Issue #2: Trump has plan to remove US dependency on China supply chain

Tuesday's World Events   —   Posted on May 5, 2020

(by Humeyra Pamuk, Reuters) WASHINGTON  – The Trump administration is “turbocharging” an initiative to remove global industrial supply chains from China as it weighs new tariffs to punish Beijing for its [deceitful] handling of the coronavirus outbreak, according to officials familiar with U.S. planning. [See “China Hid Coronavirus’ Severity To Hoard Supplies”].

President Donald Trump, who has stepped up [criticism of China as a result of China’s handling of the coronavirus], has long pledged to bring manufacturing back from overseas.

Now, economic [damage] and the U.S. coronavirus death toll are driving a government-wide push to move U.S. production and supply chain dependency away from China, even if it goes to other more friendly nations instead, current and former senior U.S. administration officials said.

“We’ve been working on (reducing the reliance of our supply chains in China) over the last few years but we are now turbo-charging that initiative,” Keith Krach, undersecretary for Economic Growth, Energy and the Environment at the State Department told Reuters. …

The U.S. Commerce Department, State Department and other government agencies are looking for ways to push companies to move both sourcing* and manufacturing out of China. Tax incentives and potential re-shoring subsidies are among measures being considered to spur changes, the current and former officials told Reuters. [*Sourcing is buying parts for a product from a company; e.g. a U.S. automaker purchases car parts from manufacturers in China]

“There is a whole of government push on this,” said one. Agencies are probing which manufacturing should be deemed “essential” and how to produce these goods outside of China.

“This moment is a perfect storm; the pandemic has crystallized all the worries that people have had about doing business with China,” said another senior U.S. official.

Many U.S. companies have invested heavily in Chinese manufacturing and rely on China’s 1.4 billion people for a big chunk of their sales.

“All the money that people think they made by making deals with China before, now they’ve been eclipsed many fold by the economic damage” from the coronavirus, the official said.

Discussions about moving supply chains are concrete, robust, and…multi-lateral.

The United States is pushing to create an alliance of “trusted partners” dubbed the “Economic Prosperity Network,” one official said. It would include companies and civil society groups operating under the same set of standards on everything from digital business, energy and infrastructure to research, trade, education and commerce, he said.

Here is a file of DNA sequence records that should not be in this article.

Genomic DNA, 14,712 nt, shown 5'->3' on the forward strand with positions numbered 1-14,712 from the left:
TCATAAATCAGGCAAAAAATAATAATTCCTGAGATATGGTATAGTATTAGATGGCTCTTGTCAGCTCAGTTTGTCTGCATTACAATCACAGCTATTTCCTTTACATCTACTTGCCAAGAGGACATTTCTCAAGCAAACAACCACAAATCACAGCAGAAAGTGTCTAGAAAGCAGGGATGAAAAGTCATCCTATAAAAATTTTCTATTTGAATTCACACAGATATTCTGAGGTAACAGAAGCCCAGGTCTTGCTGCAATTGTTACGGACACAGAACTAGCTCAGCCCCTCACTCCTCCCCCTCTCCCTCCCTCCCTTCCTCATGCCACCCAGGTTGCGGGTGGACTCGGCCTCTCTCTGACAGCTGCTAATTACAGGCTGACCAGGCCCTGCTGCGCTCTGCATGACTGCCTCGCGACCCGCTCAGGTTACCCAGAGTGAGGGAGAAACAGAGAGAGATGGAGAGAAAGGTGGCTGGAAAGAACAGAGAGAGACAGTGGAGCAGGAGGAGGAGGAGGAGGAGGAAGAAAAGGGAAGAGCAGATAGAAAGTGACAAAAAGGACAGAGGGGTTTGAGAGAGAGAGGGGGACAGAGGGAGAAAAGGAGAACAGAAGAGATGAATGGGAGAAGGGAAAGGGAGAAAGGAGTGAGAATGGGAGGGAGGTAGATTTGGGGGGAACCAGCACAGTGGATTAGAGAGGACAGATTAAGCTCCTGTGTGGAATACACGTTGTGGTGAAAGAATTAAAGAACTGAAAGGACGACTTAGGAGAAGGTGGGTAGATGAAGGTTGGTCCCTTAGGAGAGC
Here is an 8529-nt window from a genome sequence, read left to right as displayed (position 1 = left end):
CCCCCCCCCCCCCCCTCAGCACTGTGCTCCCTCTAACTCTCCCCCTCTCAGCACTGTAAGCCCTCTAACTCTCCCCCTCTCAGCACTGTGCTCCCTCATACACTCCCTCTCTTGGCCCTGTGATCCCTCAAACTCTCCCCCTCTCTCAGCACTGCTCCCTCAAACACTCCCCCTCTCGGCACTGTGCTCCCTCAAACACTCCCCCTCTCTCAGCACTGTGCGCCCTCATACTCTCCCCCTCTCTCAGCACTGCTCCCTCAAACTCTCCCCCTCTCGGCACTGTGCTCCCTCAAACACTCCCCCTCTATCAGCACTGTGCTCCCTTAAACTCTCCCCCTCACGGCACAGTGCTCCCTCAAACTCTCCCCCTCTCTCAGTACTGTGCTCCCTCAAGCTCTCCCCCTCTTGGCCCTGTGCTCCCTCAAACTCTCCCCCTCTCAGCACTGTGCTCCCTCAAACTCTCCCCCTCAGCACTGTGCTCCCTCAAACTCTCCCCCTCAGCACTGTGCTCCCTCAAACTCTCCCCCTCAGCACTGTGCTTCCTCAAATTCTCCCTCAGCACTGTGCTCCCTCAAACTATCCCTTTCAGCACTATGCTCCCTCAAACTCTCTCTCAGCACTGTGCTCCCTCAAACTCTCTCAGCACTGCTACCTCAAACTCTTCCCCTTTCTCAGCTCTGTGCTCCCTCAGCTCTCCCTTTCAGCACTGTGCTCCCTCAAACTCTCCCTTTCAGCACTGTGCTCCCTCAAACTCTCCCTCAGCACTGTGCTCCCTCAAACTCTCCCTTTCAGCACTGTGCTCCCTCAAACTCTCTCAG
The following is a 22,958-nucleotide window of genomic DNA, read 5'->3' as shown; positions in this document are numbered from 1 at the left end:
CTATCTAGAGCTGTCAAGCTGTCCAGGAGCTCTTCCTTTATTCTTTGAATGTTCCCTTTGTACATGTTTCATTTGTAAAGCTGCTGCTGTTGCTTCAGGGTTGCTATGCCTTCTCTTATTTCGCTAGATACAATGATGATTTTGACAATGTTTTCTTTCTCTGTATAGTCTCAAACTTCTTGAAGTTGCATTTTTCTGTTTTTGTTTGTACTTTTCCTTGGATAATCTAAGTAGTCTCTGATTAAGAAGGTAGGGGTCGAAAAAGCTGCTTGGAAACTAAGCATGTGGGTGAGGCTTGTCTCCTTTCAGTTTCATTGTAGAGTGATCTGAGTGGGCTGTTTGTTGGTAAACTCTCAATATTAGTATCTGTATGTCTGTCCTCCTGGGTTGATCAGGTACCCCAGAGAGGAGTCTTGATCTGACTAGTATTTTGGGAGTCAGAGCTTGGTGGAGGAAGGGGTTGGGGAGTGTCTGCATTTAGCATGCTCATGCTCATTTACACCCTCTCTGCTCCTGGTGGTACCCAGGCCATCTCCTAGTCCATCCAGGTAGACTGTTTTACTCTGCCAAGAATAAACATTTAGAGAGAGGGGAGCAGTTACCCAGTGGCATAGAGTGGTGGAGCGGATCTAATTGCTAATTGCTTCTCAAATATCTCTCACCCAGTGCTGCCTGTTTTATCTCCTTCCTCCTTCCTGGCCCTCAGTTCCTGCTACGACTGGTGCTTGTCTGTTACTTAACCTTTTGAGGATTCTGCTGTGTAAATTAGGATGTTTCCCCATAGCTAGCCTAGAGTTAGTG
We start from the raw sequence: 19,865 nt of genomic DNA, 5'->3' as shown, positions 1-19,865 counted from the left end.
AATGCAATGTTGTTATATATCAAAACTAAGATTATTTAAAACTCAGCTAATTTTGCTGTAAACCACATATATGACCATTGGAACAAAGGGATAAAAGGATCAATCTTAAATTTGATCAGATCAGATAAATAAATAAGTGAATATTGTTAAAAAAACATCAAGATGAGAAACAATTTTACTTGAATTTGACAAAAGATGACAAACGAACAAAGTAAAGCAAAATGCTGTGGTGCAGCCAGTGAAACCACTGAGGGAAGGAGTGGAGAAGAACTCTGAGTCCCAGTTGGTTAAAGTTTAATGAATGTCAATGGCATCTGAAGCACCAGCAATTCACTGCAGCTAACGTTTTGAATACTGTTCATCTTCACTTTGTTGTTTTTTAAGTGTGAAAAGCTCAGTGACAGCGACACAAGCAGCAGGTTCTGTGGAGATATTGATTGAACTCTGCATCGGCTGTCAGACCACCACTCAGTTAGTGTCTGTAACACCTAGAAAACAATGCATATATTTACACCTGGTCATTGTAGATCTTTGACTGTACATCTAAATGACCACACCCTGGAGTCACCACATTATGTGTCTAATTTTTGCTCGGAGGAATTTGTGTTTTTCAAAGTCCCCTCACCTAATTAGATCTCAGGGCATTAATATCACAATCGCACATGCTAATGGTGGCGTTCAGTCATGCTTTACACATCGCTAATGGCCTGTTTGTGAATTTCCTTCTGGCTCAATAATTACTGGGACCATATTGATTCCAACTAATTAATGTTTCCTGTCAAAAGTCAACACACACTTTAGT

The U.S. government is “working with our friends in Australia, in India, in Japan, New Zealand, Republic of Korea, and Vietnam to share information and best practices as we begin to move the global economy forward,” Secretary of State Mike Pompeo said April 29.

“Our conversations certainly involve global supply chains, keeping them running smoothly, and getting our economies back to full strength, thinking about how we restructure these supply chains to prevent something like this from ever happening again,” Pompeo said.

Latin America may play a role, too. Colombian Ambassador Francisco Santos last month said he was in discussions with the White House, National Security Council, Treasury Department and U.S. Chamber of Commerce about a drive to encourage U.S. companies to move some supply chains out of China and bring them closer to home.  [He said Colombia was an ideal site for U.S. companies seeking to reduce their reliance on supplies from China.].

China overtook the United States as the world’s top manufacturing country in 2010, and was responsible for 28% of global output in 2018, according to United Nations data.

The pandemic has highlighted communist China’s [critical] role in the supply chain for generic drugs that account for the majority of prescriptions in the United States, [as well as medical equipment] and its importance in food supplies.

Published by Reuters .com on February 8, 2020. Reprinted here for educational purposes only. May not be reproduced on other websites without permission from Thomson Reuters.